A new ad out tries to force McCain into that question pro-lifers never want to answer: if abortion should be a crime, how much time should women who have them serve?


I’ve yet to hear a coherent justification (at least, one that isn’t nakedly paternalistic — e.g., women are irrational creatures controlled by their emotions, so they can’t be punished) for why abortion can be outlawed (as murder), but the murderers should get off scot-free. I suppose if someone doesn’t think abortion is murder, but still can come up with a reason for it to barred, they could dodge out of this, but the few arguments I’ve heard on those lines are also pretty paternalistic (it’s a serious decision, and we can’t know if you’re taking it seriously enough unless you’re willing to prove it somehow to the state).

A counter question that “pro-abortion proponents” never want to answer (or offer coherent justification) for is why they are for regulation (are paternalistic?) on virtually every other phase of life/issue, e.g., gun ownership, seat belts, hay rides, retirement, school regulation, and so on …  but when it comes to killing the fetus brook no regulation or oversight at all. Paternalism per se is not a thing from which the left shirks … except in the case of abortion. The “pro-abortion” proponents also fail to offer “a coherent justification” for the notion that the pater, i.e., father, has any rights at all in this matter, which is unfortunate.
Now, the argument for regulation of abortion that I’ve made is not, I think, paternalistic (that is based on the idea that the state is wise but women are “irrational creatures”) but motivated instead by the idea that virtue is the path to happiness and that providing an environment in which virtue can flourish is one of the primary ends of the state. My argument was not singling out young women by any means, but was based on the notion that every serious ethical personal decision that affects society, i.e., marriage, divorce, abortion, and end-of-life issues might rightly be confronted by methods in the public square so that the society might be assured that the person(s) involved recognize that a serious ethical decision is being made. Men or women considering marriage often declaim they would climb any mountain or brave any raging torrent to be with their beloved. Aboriginal American cultures often had such barriers, fasting, vision-quest, or other feats to overcome which one might argue served this purpose. In modern Babylon, i.e., our culture, civil courts currently serve something of that purpose. Currently our courts have a limited set of tools, like prison, fines, and service. It seems likely if we considered the task of the courts to assign barriers to demonstrate one’s resolve, a larger set of tools might be assigned to their disposal, which could then be also used perhaps at a generically higher level, for those who don’t present their case in court.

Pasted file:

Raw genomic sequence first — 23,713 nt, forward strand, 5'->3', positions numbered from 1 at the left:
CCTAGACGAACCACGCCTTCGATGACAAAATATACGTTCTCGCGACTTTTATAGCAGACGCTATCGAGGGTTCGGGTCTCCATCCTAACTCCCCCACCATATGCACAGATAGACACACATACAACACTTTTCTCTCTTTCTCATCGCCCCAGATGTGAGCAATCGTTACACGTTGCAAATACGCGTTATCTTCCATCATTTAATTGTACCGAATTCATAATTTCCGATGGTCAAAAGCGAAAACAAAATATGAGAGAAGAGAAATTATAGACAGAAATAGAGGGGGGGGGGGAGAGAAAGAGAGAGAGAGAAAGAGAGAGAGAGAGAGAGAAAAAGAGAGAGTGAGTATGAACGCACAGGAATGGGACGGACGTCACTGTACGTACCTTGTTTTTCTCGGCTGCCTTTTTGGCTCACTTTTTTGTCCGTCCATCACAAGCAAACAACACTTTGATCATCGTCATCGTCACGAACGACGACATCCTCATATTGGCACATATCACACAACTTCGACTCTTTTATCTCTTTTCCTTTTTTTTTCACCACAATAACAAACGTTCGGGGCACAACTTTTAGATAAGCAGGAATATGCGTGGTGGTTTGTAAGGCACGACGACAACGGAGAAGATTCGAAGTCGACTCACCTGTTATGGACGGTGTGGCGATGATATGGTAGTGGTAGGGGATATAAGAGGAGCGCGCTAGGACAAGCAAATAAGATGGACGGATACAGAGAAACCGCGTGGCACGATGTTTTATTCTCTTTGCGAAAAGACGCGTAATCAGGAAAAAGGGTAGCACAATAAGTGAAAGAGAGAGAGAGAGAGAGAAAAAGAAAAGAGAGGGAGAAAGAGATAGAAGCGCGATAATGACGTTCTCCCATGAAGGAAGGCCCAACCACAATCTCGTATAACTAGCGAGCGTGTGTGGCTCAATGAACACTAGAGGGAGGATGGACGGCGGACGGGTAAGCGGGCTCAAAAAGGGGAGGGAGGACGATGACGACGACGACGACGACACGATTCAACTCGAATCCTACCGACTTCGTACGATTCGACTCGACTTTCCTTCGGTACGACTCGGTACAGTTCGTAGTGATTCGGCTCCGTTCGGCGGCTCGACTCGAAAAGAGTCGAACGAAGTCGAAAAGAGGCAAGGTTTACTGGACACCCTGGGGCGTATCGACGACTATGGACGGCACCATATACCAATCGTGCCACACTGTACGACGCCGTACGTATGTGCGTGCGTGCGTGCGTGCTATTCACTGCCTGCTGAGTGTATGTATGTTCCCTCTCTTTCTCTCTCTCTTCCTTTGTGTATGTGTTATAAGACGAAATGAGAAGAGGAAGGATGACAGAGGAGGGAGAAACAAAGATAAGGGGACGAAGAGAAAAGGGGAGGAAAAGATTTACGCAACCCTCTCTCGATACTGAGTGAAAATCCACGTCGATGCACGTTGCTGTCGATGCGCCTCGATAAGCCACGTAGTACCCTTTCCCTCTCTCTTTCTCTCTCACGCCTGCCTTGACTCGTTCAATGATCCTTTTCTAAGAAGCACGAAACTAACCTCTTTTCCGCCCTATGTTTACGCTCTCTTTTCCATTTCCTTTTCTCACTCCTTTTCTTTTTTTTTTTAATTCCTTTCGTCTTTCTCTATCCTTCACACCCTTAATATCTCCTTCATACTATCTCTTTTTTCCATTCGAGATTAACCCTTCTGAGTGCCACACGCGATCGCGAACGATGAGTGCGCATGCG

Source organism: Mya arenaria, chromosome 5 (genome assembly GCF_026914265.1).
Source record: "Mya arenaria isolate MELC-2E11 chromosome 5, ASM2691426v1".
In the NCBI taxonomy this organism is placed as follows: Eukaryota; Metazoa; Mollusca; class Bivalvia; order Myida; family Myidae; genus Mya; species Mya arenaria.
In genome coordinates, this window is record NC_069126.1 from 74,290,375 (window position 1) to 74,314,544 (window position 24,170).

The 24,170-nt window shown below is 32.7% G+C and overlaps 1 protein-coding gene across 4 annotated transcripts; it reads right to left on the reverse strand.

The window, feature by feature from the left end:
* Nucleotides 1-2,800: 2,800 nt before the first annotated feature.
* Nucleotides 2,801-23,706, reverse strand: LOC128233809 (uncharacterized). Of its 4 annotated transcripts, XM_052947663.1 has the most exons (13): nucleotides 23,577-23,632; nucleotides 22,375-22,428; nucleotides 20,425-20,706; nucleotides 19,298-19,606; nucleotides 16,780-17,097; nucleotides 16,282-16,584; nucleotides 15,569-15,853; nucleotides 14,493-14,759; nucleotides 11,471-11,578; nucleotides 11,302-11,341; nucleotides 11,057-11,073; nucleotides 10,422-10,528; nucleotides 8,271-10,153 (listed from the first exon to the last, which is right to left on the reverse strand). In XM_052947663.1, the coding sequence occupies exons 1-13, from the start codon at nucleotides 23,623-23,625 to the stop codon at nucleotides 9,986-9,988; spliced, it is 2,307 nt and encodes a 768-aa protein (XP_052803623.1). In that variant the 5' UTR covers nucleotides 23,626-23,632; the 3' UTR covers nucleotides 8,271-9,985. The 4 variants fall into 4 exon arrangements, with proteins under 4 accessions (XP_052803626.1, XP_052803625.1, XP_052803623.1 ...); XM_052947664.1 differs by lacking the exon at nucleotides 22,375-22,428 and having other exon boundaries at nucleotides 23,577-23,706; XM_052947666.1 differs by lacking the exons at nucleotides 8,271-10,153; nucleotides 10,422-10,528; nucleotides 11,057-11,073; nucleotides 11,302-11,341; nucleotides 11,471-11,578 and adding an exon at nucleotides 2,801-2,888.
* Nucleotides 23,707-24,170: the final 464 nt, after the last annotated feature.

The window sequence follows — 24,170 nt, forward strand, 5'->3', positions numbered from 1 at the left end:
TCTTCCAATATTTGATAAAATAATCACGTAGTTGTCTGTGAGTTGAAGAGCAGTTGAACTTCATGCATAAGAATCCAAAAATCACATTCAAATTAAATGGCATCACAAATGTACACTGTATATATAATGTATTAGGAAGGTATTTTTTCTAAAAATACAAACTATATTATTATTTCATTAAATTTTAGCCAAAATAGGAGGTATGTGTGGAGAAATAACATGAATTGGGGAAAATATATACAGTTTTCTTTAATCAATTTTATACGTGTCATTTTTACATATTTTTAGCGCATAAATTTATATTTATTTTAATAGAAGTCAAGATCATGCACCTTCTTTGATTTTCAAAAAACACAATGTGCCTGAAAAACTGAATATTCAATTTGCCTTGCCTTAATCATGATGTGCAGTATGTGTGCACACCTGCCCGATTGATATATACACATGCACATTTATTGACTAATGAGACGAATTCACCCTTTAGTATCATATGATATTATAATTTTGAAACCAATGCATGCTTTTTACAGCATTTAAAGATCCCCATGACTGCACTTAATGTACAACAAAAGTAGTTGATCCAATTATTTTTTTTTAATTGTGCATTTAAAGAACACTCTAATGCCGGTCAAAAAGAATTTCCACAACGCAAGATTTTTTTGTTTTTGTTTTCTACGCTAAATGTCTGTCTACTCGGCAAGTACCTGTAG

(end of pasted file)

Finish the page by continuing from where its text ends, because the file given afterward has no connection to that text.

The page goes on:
That is basically a less mocking restatement of the “serious ethical decision” argument. It is one I’d argue for at a local level, so that if/when barriers would be set, they would be made at a micro-scale to be proportionate and be seen as reasonable to those setting them. However, in policy, it is one I don’t ascribe to on a national level. I’m currently of the opinion that these decision of abortion, euthenasia, divorce, marriage, and so on should all be made locally, at the village/precinct level.  At the local level, one response to deciding to forego the regulations put up in these matters is that, you must face the set consequences … or move (preferably prior to breaking the law and facing said consequences).

New "Human Rights"

Should a painter be allowed to decide what he or she paints?  Should a musician be allowed to decide what music to play or write?  Should a photographer be allowed to decide what pictures to take? 

In New Mexico, the answer to that last question is a resounding, "No."

The New Mexico Human Rights Commission ruled on Wednesday that an evangelical Christian photographer discriminated against a lesbian couple by refusing a job to photograph the couple’s same-sex commitment ceremony. Religious rights attorneys plan to appeal.

The commission ordered Elaine and Jon Huenins, owners of Elane Photography in Albuquerque, N.M., to pay the lesbian couple $6,600 in attorney fees.